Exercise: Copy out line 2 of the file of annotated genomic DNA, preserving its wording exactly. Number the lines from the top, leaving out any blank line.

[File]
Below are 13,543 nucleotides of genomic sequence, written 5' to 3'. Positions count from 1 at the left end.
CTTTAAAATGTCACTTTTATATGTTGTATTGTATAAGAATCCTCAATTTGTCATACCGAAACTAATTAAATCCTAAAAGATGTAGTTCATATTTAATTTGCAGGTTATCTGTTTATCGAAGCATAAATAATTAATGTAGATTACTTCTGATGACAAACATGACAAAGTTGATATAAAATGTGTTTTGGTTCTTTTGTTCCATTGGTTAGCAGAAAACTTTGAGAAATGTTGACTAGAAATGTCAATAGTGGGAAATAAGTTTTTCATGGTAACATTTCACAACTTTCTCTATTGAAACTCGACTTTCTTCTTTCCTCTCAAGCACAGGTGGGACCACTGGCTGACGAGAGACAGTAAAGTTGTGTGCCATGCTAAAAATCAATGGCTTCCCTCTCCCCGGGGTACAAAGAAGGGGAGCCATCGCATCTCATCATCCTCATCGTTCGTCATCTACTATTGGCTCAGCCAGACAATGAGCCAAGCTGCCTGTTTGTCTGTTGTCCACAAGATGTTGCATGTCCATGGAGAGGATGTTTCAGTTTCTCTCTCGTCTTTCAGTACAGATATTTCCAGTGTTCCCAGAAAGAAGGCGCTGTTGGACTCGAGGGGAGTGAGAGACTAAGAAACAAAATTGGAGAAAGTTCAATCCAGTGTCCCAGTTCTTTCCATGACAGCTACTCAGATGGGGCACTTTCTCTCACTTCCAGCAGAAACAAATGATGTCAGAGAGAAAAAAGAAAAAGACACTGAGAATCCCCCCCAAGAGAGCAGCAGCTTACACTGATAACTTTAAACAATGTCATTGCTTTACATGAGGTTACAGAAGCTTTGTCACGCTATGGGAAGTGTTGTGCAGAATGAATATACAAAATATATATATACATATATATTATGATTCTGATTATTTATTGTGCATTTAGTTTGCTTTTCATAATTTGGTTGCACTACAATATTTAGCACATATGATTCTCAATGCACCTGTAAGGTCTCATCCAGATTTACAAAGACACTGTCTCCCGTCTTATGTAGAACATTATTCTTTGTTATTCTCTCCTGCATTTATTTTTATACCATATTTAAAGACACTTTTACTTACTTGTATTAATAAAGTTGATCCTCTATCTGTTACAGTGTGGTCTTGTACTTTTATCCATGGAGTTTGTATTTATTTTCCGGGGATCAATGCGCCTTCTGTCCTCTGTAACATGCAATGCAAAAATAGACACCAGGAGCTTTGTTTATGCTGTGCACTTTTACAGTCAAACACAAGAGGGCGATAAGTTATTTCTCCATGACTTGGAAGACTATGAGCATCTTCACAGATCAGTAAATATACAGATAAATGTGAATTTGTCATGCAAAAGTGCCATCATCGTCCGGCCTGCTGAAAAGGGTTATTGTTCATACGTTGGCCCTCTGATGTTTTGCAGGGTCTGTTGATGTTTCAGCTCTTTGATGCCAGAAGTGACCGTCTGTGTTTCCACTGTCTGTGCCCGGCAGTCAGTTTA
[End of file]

CTTTAAAATGTCACTTTTATATGTTGTATTGTATAAGAATCCTCAATTTGTCATACCGAAACTAATTAAATCCTAAAAGATGTAGTTCATATTTAATTTGCAGGTTATCTGTTTATCGAAGCATAAATAATTAATGTAGATTACTTCTGATGACAAACATGACAAAGTTGATATAAAATGTGTTTTGGTTCTTTTGTTCCATTGGTTAGCAGAAAACTTTGAGAAATGTTGACTAGAAATGTCAATAGTGGGAAATAAGTTTTTCATGGTAACATTTCACAACTTTCTCTATTGAAACTCGACTTTCTTCTTTCCTCTCAAGCACAGGTGGGACCACTGGCTGACGAGAGACAGTAAAGTTGTGTGCCATGCTAAAAATCAATGGCTTCCCTCTCCCCGGGGTACAAAGAAGGGGAGCCATCGCATCTCATCATCCTCATCGTTCGTCATCTACTATTGGCTCAGCCAGACAATGAGCCAAGCTGCCTGTTTGTCTGTTGTCCACAAGATGTTGCATGTCCATGGAGAGGATGTTTCAGTTTCTCTCTCGTCTTTCAGTACAGATATTTCCAGTGTTCCCAGAAAGAAGGCGCTGTTGGACTCGAGGGGAGTGAGAGACTAAGAAACAAAATTGGAGAAAGTTCAATCCAGTGTCCCAGTTCTTTCCATGACAGCTACTCAGATGGGGCACTTTCTCTCACTTCCAGCAGAAACAAATGATGTCAGAGAGAAAAAAGAAAAAGACACTGAGAATCCCCCCCAAGAGAGCAGCAGCTTACACTGATAACTTTAAACAATGTCATTGCTTTACATGAGGTTACAGAAGCTTTGTCACGCTATGGGAAGTGTTGTGCAGAATGAATATACAAAATATATATATACATATATATTATGATTCTGATTATTTATTGTGCATTTAGTTTGCTTTTCATAATTTGGTTGCACTACAATATTTAGCACATATGATTCTCAATGCACCTGTAAGGTCTCATCCAGATTTACAAAGACACTGTCTCCCGTCTTATGTAGAACATTATTCTTTGTTATTCTCTCCTGCATTTATTTTTATACCATATTTAAAGACACTTTTACTTACTTGTATTAATAAAGTTGATCCTCTATCTGTTACAGTGTGGTCTTGTACTTTTATCCATGGAGTTTGTATTTATTTTCCGGGGATCAATGCGCCTTCTGTCCTCTGTAACATGCAATGCAAAAATAGACACCAGGAGCTTTGTTTATGCTGTGCACTTTTACAGTCAAACACAAGAGGGCGATAAGTTATTTCTCCATGACTTGGAAGACTATGAGCATCTTCACAGATCAGTAAATATACAGATAAATGTGAATTTGTCATGCAAAAGTGCCATCATCGTCCGGCCTGCTGAAAAGGGTTATTGTTCATACGTTGGCCCTCTGATGTTTTGCAGGGTCTGTTGATGTTTCAGCTCTTTGATGCCAGAAGTGACCGTCTGTGTTTCCACTGTCTGTGCCCGGCAGTCAGTTTA